by Joan Leedy, Technical Director, Dyne Fire Protection Labs

Why is viscosity a critical measurement to ensure foam performance?

If you’ve received a firefighting foam test report from Dyne, you will often notice that we have tested the viscosity of the foam concentrate. This is an important property to ensure performance.

Manufacturers add polymers to foam concentrates to improve performance. Historically with AFFF and FFFP formulations, polymers were added to enable the concentrate to extinguish polar solvents such as acetone, isopropanol and ethanol. Standard AFFF, for use strictly on hydrocarbons, do not have a significant viscosity and have flow characteristics like water. With the new SFFF (Synthetic Fluorine-Free Foam) concentrates, polymers are added to most of the formulations – including products for use on hydrocarbons only - to improve performance by lengthening the drain time. These polymers increase the viscosity of the foam concentrates.

Monitoring the viscosity of foam concentrates as they age will ensure they maintain performance and proportion accurately. Should the viscosity of a foam concentrate change significantly in storage, it may not proportion properly. For example, if the foam concentrate is designed to be used at 3% and it proportions well below 3%, the fire may not extinguish. Conversely, if the viscosity of the foam concentrate is well below the specification, the foam will proportion above the nominal concentration and the quantity of foam will be insufficient to operate for the required time frame.

Dyne determines the required viscosity from the manufacturers published datasheets. As with all testing, it is critical to correctly identify the brand and type of foam concentrate in order to accurately test to the correct viscosity requirement. The following is a typical example taken directly from a datasheet:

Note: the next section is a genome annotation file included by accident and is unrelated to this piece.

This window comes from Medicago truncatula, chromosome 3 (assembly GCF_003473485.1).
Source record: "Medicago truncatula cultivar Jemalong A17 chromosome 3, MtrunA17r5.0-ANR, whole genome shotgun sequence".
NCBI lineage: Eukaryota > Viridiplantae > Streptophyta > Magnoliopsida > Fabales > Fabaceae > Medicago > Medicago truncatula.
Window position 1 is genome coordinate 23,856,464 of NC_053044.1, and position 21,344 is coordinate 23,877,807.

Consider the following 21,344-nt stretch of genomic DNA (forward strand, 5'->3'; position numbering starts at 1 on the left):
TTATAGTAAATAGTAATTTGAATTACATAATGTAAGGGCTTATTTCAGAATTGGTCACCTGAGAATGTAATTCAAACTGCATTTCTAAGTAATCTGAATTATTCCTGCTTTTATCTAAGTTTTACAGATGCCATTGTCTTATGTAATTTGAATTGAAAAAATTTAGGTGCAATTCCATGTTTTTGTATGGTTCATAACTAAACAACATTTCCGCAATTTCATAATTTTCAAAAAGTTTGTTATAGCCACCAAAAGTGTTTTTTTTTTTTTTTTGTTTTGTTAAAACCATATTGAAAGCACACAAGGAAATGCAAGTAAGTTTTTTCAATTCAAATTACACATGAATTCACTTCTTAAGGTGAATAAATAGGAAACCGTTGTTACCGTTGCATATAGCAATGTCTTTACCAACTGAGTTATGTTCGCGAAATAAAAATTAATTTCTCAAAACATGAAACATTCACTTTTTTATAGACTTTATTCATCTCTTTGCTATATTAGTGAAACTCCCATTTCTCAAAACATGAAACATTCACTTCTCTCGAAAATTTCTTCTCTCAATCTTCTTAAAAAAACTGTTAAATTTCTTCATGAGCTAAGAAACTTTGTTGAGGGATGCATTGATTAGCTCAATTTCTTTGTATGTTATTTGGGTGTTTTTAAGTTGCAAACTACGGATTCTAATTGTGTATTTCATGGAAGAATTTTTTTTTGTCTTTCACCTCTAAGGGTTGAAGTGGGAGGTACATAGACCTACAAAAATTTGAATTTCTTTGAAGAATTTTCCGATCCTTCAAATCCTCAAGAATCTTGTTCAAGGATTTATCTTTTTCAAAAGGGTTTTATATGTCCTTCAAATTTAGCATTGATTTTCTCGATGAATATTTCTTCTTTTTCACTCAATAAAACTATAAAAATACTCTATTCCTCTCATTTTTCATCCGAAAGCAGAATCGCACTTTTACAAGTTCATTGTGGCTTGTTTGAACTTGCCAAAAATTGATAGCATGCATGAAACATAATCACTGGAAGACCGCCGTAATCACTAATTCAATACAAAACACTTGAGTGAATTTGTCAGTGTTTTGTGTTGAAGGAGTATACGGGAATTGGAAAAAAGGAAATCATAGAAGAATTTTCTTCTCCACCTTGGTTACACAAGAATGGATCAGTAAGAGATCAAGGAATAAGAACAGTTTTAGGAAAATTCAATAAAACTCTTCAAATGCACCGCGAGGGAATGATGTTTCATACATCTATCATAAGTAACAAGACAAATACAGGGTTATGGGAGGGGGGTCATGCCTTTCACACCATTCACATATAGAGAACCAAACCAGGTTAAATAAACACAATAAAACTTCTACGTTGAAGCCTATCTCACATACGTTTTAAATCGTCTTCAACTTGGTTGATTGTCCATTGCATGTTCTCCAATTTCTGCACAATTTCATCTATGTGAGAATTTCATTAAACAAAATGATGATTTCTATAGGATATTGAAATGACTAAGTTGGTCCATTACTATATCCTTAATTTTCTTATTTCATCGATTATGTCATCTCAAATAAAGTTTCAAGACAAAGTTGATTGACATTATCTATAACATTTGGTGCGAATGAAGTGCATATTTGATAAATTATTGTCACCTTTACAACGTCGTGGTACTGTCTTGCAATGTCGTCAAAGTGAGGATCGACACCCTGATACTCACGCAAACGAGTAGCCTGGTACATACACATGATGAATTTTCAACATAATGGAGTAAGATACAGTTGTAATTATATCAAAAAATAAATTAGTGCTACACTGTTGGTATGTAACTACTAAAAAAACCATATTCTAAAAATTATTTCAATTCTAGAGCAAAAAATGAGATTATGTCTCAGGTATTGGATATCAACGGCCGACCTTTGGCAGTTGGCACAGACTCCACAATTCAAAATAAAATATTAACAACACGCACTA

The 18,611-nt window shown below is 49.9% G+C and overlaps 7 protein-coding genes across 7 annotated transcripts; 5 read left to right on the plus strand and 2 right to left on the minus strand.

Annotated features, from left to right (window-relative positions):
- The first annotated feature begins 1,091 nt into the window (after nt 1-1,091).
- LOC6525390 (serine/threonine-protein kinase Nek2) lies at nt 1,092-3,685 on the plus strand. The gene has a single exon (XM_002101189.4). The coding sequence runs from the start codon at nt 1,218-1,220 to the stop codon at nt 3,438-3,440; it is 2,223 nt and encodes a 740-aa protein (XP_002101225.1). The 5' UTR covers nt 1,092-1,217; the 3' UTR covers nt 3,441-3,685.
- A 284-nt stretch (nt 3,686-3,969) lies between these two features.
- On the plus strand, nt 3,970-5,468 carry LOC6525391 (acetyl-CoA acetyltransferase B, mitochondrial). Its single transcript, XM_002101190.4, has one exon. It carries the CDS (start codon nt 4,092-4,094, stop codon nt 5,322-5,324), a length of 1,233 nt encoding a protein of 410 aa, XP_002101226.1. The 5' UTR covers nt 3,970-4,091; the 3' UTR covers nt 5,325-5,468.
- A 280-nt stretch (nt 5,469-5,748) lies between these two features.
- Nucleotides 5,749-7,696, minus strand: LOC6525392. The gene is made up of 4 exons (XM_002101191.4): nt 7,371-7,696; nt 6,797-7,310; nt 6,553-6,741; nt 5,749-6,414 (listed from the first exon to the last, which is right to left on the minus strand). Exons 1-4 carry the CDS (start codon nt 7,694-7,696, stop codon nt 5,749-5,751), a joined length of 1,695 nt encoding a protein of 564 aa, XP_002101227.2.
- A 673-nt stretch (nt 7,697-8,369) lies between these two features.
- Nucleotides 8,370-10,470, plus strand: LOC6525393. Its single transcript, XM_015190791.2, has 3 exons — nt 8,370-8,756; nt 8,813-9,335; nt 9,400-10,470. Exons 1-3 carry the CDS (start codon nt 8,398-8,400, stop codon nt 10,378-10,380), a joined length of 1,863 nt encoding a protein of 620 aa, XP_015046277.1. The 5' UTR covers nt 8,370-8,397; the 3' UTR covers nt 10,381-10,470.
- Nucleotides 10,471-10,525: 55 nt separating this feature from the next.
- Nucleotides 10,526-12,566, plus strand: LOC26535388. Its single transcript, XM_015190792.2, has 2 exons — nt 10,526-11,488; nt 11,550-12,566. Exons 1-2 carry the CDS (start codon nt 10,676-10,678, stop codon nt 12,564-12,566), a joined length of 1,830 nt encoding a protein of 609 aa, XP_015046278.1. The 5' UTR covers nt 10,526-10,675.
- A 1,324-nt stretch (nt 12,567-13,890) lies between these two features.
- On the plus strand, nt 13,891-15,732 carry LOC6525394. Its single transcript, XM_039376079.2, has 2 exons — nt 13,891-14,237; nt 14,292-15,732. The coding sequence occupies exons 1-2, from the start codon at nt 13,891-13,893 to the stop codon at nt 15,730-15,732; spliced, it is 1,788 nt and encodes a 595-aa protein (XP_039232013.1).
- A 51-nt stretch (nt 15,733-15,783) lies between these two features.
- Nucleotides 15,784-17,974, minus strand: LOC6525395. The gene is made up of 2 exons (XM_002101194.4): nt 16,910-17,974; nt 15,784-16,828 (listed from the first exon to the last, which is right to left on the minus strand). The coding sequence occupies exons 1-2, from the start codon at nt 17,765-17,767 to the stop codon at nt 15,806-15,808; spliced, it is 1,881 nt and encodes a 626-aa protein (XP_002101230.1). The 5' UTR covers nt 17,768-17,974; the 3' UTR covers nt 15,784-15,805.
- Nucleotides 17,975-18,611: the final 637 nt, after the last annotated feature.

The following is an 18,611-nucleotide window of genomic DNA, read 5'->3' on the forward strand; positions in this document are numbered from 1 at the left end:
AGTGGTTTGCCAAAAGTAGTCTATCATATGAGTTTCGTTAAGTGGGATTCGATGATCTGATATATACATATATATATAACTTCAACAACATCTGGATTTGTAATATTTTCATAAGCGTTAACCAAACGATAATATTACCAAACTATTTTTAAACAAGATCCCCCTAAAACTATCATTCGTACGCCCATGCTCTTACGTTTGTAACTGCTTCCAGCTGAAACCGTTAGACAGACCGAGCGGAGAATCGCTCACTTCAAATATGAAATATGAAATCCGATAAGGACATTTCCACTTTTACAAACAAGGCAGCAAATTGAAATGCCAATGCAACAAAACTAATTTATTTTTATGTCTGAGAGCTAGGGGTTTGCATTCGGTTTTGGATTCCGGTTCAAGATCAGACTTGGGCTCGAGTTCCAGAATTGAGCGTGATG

Viscosity: 5000 - 8000 cPs*

*Brookfield Viscometer Spindle #4, Speed 30 rpm

Note the asterisk defines the conditions and equipment used to run the test. Another important condition is the temperature. In the Dyne laboratory, testing is always completed at room temperature of 20 to 24 degrees Celsius. Note this temperature applies to the room, equipment, and foam concentrate.

Changes in viscosity can be caused by aging, equipment incompatibility, concentrate mixing, contamination, temperature extremes, evaporation, and other storage issues. NFPA 11 recommends foam concentrate be sent to a laboratory for “quality condition testing” at least annually.

If you have any questions regarding this article, please contact Dyne Fire Protection Labs at or (800)632-2304.

©Dyne Fire Protection Labs 2024